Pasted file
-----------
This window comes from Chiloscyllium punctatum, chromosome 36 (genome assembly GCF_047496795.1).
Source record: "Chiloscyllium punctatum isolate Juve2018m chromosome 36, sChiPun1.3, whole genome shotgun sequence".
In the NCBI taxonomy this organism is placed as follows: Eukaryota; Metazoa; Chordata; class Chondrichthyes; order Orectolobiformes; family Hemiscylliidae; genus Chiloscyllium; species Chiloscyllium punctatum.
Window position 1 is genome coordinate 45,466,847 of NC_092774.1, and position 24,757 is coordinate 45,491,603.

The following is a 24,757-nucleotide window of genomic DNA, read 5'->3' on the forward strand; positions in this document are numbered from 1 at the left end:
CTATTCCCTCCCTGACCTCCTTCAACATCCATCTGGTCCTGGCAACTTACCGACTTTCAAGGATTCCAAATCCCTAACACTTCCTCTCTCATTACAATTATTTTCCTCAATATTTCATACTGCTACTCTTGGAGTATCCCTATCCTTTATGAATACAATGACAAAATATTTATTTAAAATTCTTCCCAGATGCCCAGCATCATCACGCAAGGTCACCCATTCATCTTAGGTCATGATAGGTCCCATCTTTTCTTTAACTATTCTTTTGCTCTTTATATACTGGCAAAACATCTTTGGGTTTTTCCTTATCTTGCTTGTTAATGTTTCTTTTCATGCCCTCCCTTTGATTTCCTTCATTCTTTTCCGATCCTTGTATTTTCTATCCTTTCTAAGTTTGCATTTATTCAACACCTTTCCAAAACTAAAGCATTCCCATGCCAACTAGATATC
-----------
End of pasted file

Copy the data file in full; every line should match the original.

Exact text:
This window comes from Chiloscyllium punctatum, chromosome 36 (genome assembly GCF_047496795.1).
Source record: "Chiloscyllium punctatum isolate Juve2018m chromosome 36, sChiPun1.3, whole genome shotgun sequence".
In the NCBI taxonomy this organism is placed as follows: Eukaryota; Metazoa; Chordata; class Chondrichthyes; order Orectolobiformes; family Hemiscylliidae; genus Chiloscyllium; species Chiloscyllium punctatum.
Window position 1 is genome coordinate 45,466,847 of NC_092774.1, and position 24,757 is coordinate 45,491,603.

The following is a 24,757-nucleotide window of genomic DNA, read 5'->3' on the forward strand; positions in this document are numbered from 1 at the left end:
CTATTCCCTCCCTGACCTCCTTCAACATCCATCTGGTCCTGGCAACTTACCGACTTTCAAGGATTCCAAATCCCTAACACTTCCTCTCTCATTACAATTATTTTCCTCAATATTTCATACTGCTACTCTTGGAGTATCCCTATCCTTTATGAATACAATGACAAAATATTTATTTAAAATTCTTCCCAGATGCCCAGCATCATCACGCAAGGTCACCCATTCATCTTAGGTCATGATAGGTCCCATCTTTTCTTTAACTATTCTTTTGCTCTTTATATACTGGCAAAACATCTTTGGGTTTTTCCTTATCTTGCTTGTTAATGTTTCTTTTCATGCCCTCCCTTTGATTTCCTTCATTCTTTTCCGATCCTTGTATTTTCTATCCTTTCTAAGTTTGCATTTATTCAACACCTTTCCAAAACTAAAGCATTCCCATGCCAACTAGATATC